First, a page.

Now I'm sure if and when the HOV lane sticker nonsense does end, electric cars will still sell. They'll have to, because for now we're stuck in an environment that forces people to live in one place, have a job in another, and offer little other than using a car to get around. And this coercion is having some pretty terrible consequences since more Americans than ever are going into debt to buy cars. According to a recent study by, the average length of a loan is 69.3 months. But guess what! The average size of a loan, as of last month, is $31,000 which means that the swell new electric car is finally in reach.

The person buying this car may end up in debt to get it, trapped by the payments and stuck in a system that is unsustainable and contributing to a poorer quality of life for everyone. But at least they can still feel good about buying that new electric car.

Thanks for reading and thanks for saying no to Car Culture 2.0

* Don't ask me who.

Friday, June 9, 2017

When We Can Hear Portland Out On Its Bike Tax Idea

From my 2009 trip to Portland, Oregon. I haven't been back to Portland since.
Portland, Oregon is considering a tax on bicycles (presently floated as a 3% tax on new bicycles costing over $500) It has been 'on the table' for a while. We should talk about taxes on bikes since we are road users. But the question is: when should Portland - or any city, for that matter -  talk about taxes for bikes? 

When I am not greeted by inane mixed messages when I go out to buy socks, groceries or get a haircut then I'll hear you out about your bike tax idea.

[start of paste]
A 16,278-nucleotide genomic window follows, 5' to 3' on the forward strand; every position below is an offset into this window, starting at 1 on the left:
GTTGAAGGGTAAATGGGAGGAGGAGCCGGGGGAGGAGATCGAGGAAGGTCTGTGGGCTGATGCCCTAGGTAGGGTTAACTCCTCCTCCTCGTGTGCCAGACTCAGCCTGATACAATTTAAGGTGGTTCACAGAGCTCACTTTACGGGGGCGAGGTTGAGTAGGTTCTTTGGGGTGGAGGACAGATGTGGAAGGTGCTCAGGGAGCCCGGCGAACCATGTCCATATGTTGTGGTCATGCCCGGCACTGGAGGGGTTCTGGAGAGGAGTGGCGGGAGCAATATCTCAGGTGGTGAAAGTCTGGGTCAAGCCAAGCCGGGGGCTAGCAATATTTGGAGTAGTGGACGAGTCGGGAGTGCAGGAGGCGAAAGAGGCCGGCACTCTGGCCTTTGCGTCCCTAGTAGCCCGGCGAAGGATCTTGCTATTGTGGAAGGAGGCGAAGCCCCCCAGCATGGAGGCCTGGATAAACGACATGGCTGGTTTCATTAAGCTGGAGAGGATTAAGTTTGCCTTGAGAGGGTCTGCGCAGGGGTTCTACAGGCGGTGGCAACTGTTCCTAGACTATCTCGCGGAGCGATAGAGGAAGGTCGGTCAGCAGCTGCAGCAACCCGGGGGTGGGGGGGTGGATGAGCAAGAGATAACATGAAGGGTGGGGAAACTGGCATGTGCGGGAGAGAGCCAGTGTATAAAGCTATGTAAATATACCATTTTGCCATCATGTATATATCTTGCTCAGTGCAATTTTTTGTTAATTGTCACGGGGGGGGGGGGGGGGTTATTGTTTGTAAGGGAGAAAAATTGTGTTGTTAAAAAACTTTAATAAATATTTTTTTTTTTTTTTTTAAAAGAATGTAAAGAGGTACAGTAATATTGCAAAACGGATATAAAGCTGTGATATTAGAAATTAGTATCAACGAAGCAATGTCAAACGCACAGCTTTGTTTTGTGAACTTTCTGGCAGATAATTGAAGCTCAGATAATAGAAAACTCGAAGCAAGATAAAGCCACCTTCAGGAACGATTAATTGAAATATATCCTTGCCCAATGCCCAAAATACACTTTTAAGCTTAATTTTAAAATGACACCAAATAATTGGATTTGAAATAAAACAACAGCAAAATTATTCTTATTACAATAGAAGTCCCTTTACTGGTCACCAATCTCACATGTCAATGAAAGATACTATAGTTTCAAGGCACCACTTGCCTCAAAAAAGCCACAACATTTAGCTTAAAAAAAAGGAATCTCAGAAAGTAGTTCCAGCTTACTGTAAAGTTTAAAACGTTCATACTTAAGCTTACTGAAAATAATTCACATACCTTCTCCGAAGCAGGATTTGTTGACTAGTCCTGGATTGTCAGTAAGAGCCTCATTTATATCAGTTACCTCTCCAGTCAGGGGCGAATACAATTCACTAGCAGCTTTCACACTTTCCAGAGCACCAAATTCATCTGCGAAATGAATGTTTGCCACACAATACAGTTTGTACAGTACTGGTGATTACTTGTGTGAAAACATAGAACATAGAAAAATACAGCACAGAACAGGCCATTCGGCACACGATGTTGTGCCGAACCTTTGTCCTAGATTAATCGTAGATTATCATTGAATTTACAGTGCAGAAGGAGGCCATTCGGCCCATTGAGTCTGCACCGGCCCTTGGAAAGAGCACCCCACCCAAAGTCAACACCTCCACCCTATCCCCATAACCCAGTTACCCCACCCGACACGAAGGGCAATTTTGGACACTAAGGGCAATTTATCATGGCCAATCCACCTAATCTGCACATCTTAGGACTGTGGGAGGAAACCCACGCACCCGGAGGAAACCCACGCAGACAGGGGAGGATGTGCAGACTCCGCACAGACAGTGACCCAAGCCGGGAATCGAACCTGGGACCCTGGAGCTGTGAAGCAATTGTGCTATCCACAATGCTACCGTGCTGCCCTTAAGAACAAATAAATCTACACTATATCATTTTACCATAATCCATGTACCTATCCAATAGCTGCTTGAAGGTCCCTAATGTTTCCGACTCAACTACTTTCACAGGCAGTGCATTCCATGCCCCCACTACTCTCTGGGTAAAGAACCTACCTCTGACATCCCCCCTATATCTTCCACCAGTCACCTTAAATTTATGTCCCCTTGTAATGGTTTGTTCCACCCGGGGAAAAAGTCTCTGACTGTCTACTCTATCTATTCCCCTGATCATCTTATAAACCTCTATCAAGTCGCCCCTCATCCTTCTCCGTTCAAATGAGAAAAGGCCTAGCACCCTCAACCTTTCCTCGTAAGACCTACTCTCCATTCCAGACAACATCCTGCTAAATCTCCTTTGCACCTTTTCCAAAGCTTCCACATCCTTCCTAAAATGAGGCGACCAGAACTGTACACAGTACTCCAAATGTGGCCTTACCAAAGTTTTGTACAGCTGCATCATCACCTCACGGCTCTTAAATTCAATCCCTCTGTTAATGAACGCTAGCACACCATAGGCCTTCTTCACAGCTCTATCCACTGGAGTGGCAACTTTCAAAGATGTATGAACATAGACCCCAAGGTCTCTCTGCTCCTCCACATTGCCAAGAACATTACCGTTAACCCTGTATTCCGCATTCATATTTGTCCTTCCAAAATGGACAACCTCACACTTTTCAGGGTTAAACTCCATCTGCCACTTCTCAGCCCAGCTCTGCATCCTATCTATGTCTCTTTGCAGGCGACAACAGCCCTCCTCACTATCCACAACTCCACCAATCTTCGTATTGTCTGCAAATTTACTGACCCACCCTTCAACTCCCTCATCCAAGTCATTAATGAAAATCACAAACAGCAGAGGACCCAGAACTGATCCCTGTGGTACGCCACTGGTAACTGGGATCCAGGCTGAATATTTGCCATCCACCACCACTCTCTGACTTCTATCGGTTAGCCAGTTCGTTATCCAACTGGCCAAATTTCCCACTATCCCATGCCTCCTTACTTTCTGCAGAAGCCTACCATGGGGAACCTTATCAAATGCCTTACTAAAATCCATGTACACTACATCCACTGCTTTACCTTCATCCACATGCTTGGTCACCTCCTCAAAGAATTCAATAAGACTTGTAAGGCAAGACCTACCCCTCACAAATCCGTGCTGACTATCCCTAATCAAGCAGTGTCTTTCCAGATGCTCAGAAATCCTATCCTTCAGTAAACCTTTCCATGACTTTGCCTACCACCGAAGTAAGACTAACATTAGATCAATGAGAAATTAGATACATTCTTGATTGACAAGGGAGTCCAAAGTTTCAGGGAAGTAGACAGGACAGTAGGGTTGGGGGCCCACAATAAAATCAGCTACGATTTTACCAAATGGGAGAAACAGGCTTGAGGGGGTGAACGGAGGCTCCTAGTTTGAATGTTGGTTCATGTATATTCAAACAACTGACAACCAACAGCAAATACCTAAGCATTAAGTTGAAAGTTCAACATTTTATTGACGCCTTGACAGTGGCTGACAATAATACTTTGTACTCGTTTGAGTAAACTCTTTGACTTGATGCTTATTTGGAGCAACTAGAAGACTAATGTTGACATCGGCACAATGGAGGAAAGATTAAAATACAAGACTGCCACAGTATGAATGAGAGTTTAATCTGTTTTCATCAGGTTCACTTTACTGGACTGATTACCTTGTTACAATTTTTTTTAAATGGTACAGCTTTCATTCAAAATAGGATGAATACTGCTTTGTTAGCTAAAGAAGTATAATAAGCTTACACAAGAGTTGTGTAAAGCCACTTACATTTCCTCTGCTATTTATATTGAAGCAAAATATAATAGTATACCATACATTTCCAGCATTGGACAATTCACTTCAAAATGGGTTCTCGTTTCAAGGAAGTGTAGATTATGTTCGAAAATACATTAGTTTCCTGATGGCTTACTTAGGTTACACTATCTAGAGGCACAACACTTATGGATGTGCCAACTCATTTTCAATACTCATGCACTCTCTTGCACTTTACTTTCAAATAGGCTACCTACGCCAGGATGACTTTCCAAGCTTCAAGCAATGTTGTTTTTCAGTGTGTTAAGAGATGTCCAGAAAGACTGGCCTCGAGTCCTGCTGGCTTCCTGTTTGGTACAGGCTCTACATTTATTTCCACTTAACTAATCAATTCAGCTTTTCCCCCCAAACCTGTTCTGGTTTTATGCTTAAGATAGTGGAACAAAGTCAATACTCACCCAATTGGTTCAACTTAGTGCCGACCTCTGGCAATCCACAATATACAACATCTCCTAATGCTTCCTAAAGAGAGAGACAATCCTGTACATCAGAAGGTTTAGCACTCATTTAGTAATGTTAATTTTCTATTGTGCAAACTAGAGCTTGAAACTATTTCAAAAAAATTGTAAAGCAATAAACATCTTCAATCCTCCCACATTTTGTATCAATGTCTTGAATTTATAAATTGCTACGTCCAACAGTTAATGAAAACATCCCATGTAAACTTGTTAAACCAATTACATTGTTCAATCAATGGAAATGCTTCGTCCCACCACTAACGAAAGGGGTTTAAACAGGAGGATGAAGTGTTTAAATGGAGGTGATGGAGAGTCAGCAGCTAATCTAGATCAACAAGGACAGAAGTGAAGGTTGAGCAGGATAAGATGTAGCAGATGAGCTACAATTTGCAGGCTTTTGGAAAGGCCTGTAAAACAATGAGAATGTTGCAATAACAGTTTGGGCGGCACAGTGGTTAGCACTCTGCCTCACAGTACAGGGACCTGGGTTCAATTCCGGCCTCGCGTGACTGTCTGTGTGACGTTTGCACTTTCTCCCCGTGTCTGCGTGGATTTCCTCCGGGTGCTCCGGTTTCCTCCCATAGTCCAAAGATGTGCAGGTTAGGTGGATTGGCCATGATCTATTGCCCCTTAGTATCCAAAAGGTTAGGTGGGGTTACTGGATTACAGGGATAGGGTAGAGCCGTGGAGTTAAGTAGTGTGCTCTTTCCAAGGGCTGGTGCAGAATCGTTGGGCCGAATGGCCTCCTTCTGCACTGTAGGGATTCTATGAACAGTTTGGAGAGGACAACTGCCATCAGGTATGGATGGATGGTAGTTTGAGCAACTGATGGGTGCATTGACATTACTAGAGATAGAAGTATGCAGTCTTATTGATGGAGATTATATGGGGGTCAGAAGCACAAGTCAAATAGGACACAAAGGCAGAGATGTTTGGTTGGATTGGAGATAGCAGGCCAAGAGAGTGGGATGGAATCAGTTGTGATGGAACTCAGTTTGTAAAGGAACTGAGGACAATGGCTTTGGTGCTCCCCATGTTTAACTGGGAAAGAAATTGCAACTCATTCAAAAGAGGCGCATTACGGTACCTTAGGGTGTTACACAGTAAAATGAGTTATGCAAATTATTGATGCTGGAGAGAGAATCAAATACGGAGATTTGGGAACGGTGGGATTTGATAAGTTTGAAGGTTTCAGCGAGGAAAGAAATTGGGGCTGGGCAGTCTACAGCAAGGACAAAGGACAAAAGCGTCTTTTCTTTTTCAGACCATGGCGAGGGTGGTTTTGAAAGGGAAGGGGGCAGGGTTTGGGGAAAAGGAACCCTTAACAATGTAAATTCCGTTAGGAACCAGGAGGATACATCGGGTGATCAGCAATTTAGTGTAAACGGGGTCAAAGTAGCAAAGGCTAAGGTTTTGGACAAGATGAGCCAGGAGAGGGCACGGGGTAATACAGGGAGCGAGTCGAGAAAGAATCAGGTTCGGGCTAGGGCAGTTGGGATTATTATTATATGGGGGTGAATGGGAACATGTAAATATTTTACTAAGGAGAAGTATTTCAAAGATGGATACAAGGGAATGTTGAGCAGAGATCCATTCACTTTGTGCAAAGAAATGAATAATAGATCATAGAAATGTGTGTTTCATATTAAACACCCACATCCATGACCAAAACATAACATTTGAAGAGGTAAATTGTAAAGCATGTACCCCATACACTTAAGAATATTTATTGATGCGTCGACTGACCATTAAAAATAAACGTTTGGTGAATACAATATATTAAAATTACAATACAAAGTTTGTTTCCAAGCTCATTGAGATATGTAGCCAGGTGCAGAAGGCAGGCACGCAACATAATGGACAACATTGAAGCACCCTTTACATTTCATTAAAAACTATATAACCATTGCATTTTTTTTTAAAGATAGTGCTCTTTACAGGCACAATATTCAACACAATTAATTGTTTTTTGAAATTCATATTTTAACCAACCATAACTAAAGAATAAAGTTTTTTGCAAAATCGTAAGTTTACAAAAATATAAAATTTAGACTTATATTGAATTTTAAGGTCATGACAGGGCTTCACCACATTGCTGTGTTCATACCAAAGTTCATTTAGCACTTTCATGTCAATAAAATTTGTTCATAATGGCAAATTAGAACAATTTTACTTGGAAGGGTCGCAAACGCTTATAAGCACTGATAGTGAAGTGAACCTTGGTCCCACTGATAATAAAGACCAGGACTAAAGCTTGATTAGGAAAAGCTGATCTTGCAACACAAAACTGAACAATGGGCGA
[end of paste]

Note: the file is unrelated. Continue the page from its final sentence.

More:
When I can ride over or through a highway interchange on an expressway without wondering where they'll chain my ghost bike, then I'll hear you out about your bike tax idea.

When I have seen research that proves driving a car to work instead of riding a bike has extraordinary health and environmental benefits that increase longevity and reduces health care costs, then I'll hear you out about your bike tax idea.* 

                        Homemade cargo bike (folds so I can take it on VTA)

When I don't have to sit motionless at a left turn only traffic light waiting for a car to pull in behind me so it will set off the green light, then I'll hear you out about your bike tax idea.

When you convince me that cyclists haven't, in fact, been riding in an incomplete, patchy and dangerous system of roads that kills hundreds of my cycling brothers and sisters every year, then I'll hear you out about your bike tax idea. 

When you abolish all free parking and get rid of parking minimums that encourage sprawl and discourage cycling, then I'll hear you out about your bike tax idea. 

    Box Bike by DIYBIKING.COM

When the federal government gives me a mileage reimbursement for every mile I ride my bike to scope out suppliers/buy tools for Box Bike by DIYBIKING.COM that is equal or greater than the $0.54 per mile I am paid to drive my SUV for business reasons, then I'll hear you out about your bike tax idea.